Over the last 12 months broad money expansion has been huge. Will it cause inflation. Or will Keynes super liquidity trap be proved correct again?

      • The next 2 quarters will see high inflation numbers and commodities will continue to rally, but the deflationary undertow will continue because the liquidity trap is real – in that environment commodity price increases become a tax (oil may touch $80 a barrel).- it is very similar to 2011.
        The reality is people are happy to park their savings at negative yields. Finance types can’t get that through their heads because it seems so counter intuitive.

          • nah it won’t. thats the interesting one.
            I remember debates here during the mining boom along the lines … what is driving the aussie dollar 1. iron ore price or 2) interest differentials
            I always pushed the interest differentials case. I think it is pretty clear now that interest differentials are the driver. With the RBA capping the 3 year they are basically doing yield curve control. So Rio for example becomes extremely profitable.

          • In other words:
            The RBA’s laissez faire policy post GFC handed the bounty over to consumers in terms of cheaper imports. Now, in theory it could go straight to producers profits.

          • In a market, you can set price or quantity, but not both (that was one of the big criticism of QE, that the various central banks targeted quantities when they should have set prices).

          • Skip,
            In a competitive market theory says you can’t set price or quantity.
            In reality. the Fed set an (unrevealed) price – which was a real interest rate.

          • I stand by their quasi monetarist targeted quantities and lmmao at Samuelsonesque EMH option pricing which is really rewarmed Bachelier, hence the whole risk pricing GFC dramas, which now Covid gives the big finger to everything … because of private debt levels …

            At least China sees it …

        • The Travelling Albatross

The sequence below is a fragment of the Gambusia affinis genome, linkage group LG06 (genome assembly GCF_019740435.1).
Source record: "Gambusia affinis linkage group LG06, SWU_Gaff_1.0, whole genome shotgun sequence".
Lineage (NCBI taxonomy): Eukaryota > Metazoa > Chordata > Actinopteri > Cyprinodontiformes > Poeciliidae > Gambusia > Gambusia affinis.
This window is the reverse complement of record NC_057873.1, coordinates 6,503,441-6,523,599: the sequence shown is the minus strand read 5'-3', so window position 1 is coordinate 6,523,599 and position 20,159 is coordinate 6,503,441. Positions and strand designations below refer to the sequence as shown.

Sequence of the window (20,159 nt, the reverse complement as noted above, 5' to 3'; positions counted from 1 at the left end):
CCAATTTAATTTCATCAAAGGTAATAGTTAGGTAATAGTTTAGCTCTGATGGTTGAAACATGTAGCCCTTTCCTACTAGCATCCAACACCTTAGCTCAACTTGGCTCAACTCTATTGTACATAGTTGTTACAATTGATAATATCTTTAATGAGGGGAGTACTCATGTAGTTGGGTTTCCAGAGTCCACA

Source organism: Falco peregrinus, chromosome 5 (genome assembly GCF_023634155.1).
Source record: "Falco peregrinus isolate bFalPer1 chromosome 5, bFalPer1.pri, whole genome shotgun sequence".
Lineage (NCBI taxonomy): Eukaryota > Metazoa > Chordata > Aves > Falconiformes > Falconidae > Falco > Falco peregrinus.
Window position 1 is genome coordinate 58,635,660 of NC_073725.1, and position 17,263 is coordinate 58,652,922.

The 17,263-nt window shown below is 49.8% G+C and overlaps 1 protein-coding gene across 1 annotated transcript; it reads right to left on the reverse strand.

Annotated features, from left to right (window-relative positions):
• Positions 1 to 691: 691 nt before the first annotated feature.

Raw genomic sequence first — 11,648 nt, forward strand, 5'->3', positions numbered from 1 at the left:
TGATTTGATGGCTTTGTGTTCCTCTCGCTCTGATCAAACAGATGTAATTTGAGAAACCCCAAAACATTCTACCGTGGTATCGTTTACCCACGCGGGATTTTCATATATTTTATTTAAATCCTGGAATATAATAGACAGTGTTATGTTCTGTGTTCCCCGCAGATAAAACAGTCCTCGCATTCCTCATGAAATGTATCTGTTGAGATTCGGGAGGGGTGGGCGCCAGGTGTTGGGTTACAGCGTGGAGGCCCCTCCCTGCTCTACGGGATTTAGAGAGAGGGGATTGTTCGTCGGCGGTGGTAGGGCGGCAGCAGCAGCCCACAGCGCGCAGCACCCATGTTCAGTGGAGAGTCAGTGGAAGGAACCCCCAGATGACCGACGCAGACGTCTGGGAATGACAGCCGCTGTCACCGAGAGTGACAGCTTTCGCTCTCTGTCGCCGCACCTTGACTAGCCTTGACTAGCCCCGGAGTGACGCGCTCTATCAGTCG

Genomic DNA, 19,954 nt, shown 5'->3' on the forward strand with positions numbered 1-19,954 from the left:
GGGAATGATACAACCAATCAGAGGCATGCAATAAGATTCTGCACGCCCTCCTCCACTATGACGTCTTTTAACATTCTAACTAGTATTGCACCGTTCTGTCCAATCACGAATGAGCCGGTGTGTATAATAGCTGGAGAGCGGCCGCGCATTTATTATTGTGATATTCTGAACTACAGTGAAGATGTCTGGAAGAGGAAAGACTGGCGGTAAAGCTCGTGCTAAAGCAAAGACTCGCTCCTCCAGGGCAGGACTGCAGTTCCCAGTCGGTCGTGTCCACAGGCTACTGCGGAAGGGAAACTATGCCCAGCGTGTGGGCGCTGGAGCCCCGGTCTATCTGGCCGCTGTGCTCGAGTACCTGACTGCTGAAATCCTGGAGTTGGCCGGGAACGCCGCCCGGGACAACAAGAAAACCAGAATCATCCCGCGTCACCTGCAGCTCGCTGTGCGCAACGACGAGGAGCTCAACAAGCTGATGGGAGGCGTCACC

very interesting, thank you for sharing your thoughts, i did learn something

        • Pretty much describes Japan since 1990, doesn’t it? Decades ago I remember reading articles written by confused economists, wondering why Japanese punters were happy with post office savings accounts that earned nothing for years on end.
          If Australia post did savings accounts I’d probably park my cash there too…

  4. The governments wish list to boost property prices pre pandemic would be to slash rates and pump money into the economy but that would be seen as irresponsible. Covid has allowed them to do so without scrutiny. So perverse.

  5. the China Flu just keeps on giving
    Anyone checked out the Chinaman who toured the best of Perth while infectious? I mean if the CCP really wanted to export the Whu Flu, they’d still be sending it now wouldn’t they… hmmm [pondering noises]

  6. New Zealand housing: Fear of over-paying the new concern for house buyers …

    Fear of over-paying the new concern for house buyers … Miriam Bell … Stuff New Zealand

    Forget about fear of missing out on a new house – that fear is starting to be replaced by the fear of over-paying for one, economist Tony Alexander says. …

    … concluding …

    … Median prices nationwide increased by 24.3 per cent to a new record high of $826,300 in March, up from $665,000 a year ago, according to the Real Estate Institute.
    Apartments down under (Australia and New Zealand) going under … with a vengeance …
    For housing to rate as ‘affordable’ it should not exceed 3.0 times gross annual household incomes / median multiples. Generally first home buyer incomes are close to overall medians (other than say Tauranga, a favoured retiree location) …

    Median Multiples |

    The housing issue is a major concern to a staggering 60% of New Zealanders and 22% of Australians … according to the IPSOS NZ Issues Monitor February 2021 …

    Ipsos NZ Issues Monitor February 2021 | Ipsos

    Why did the New Zealand government fail to deal with the essential structural issues out of the 2017 election … as promised ? …

    … No wonder the regional metros of Australia … in particular … are so attractive to aspirational and desperate New Zealanders.